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January 24, 2020  |  Friday words #206  |  1949 hit(s)

My wife was reading something about the early Celts and asked me, "What writing system did they have?" Latin alphabet, maybe? As far as I knew, runes were used by the Germanic people but not by Celts.

All of this led to me to discover the word ogham, which is an alphabet in which Old Irish inscriptions were written:

Apparently it's not clear where the alphabet comes from. Some think it might have been adapted from the Latin alphabet, other think it might have come from runes. The early examples that are left are carved in stone and tend to be names. (Isn't that true of most writing systems? They start when someone wants to write "THIS IS MINE".) There's speculation that it might also have been carved into wood, but that would have disappeared by now. The Irish later adapted the Roman alphabet, but apparently there are books from as late as the 1400s that are written using the ogham script.

The most fun thing that I learned from all this is that a person who writes in ogham script or who studies it is an oghamist. Bet that's a great icebreaker at parties. "So, what do you do?" "Well, …"

For origins, I don't normally do names. But Netflix just released a new version of Dracula, and that got me wondering where that name came from. As many people know, Count Dracula is loosely inspired by Vlad III Dracula, a historical ruler from Wallachia (now Romania), where he's a hero.

The Dracula part of the name comes from Romanian. Vlad's father, Vlad II, was also known as Vlad Dracul, which translates as "Vlad the Dragon." In 1431, Vlad the elder was awarded membership in the Order of the Dragon by the king of Hungary, under who he'd served. Vlad the elder eventually became ruler of Wallachia and participated in the complex wars of medieval Eastern Europe, which involved repelling an Ottoman invasion and a bunch of fights with the neighbors.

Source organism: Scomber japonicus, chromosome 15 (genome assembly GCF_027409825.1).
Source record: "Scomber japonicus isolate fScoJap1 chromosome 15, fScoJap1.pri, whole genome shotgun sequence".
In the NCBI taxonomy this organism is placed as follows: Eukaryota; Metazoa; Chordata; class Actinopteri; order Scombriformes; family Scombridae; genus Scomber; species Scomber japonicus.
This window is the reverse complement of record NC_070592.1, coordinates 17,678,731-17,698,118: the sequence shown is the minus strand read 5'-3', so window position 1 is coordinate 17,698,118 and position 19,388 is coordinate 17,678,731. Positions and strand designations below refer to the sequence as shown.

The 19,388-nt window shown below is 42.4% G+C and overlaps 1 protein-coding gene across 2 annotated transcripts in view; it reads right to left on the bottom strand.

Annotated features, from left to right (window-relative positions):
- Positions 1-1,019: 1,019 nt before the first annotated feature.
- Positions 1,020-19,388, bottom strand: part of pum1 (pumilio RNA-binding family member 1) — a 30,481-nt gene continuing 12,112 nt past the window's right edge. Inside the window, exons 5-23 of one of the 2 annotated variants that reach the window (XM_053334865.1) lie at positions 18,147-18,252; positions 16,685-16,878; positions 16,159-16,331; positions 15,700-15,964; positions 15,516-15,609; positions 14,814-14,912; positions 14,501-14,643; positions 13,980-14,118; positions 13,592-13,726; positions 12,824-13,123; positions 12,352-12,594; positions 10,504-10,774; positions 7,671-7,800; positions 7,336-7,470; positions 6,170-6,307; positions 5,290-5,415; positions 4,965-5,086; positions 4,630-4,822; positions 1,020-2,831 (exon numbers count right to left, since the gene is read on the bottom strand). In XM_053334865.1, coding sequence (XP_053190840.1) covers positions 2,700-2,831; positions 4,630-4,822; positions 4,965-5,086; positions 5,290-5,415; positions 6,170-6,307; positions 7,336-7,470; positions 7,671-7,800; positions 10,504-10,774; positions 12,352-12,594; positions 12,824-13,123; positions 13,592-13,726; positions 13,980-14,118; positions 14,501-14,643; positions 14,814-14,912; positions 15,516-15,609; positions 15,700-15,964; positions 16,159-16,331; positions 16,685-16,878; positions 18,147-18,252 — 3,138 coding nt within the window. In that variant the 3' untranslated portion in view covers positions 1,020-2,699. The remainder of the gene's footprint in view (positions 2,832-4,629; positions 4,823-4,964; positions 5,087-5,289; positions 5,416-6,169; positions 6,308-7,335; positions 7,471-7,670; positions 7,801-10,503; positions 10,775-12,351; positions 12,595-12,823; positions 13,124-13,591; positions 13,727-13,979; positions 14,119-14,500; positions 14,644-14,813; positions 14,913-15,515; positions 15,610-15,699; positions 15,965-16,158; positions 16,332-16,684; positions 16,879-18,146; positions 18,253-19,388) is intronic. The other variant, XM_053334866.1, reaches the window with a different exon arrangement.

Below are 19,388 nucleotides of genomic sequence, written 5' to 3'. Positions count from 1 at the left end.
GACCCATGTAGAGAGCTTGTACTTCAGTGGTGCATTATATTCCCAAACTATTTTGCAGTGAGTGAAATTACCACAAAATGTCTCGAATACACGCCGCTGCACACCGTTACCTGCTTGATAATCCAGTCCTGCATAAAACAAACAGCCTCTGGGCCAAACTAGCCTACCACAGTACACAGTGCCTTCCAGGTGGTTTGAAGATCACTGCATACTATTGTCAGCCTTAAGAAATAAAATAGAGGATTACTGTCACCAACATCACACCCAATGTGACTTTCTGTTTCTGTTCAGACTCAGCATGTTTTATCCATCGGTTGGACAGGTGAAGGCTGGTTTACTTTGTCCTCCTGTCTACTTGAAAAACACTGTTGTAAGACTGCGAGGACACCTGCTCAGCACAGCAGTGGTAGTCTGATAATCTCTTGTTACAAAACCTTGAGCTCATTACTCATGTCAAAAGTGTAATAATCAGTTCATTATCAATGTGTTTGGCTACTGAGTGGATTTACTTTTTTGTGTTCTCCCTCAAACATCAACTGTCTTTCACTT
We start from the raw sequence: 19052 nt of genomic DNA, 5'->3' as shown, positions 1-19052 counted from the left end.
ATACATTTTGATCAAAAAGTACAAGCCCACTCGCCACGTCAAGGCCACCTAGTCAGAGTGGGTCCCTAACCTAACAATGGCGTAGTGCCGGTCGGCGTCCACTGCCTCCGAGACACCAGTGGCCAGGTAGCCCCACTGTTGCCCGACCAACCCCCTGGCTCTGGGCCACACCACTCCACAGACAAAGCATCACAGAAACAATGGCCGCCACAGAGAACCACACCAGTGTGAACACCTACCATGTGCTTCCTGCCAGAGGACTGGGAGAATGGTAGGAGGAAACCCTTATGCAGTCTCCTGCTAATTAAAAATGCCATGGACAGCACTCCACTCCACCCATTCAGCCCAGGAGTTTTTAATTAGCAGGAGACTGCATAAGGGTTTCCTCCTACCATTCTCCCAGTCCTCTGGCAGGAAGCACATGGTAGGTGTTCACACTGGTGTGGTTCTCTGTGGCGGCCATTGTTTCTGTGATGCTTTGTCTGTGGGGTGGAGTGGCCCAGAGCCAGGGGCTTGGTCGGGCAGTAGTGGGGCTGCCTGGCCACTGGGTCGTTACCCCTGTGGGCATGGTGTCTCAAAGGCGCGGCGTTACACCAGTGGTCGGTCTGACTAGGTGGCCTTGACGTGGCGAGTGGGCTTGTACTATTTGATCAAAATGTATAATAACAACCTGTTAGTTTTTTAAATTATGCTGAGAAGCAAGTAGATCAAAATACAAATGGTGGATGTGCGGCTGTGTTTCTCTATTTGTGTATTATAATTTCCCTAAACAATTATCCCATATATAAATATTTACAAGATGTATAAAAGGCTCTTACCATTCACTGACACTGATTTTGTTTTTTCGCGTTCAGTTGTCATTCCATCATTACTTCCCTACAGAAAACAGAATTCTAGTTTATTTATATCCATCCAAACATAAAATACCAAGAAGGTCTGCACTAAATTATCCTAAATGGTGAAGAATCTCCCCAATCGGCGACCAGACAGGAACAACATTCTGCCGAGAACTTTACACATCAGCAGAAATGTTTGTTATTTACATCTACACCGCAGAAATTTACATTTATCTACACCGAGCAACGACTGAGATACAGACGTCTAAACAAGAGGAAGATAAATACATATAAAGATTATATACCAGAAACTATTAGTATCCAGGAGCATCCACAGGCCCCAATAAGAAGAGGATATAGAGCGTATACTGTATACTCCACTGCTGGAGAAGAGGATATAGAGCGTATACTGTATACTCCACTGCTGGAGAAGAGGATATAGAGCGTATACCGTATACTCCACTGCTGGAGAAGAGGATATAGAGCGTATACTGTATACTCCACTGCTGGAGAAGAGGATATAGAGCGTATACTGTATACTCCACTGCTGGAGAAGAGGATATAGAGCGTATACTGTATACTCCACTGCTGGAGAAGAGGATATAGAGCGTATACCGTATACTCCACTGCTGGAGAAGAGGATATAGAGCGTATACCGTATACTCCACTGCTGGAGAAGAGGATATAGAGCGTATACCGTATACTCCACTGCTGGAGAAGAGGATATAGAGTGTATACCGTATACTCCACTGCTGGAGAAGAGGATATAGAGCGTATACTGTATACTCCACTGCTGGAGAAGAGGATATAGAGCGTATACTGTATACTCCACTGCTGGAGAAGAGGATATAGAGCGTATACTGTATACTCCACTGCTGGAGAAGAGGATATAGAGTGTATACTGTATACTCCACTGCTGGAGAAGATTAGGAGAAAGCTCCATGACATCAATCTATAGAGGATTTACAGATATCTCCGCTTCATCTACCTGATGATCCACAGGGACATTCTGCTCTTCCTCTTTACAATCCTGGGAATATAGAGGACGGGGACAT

As Wikipedia says, "Vlad's descendants were known as Drăculești, because they adopted Vlad's sobriquet as their patronymic (Dracula)." Vlad the elder's second son, also Vlad, eventually succeeded to the throne as Vlad III, also known as Vlad Dracula (Vlad [of] Dracul). So there you have the origin of the name.

Many people also have heard that Vlad Dracula was known as "Vlad the Impaler" because he seemed to like using impalement as a form of execution. (Yuck.) I realized that this also comes up in the Dracula story. How can you kill a vampire? By driving a stake through its heart—which is another way of saying that you must impale it. I can't believe this only occurred to me this week.

Not the happiest note to end on, is it. I'll do better next week. In the meantime, why not watch the series on Netflix?

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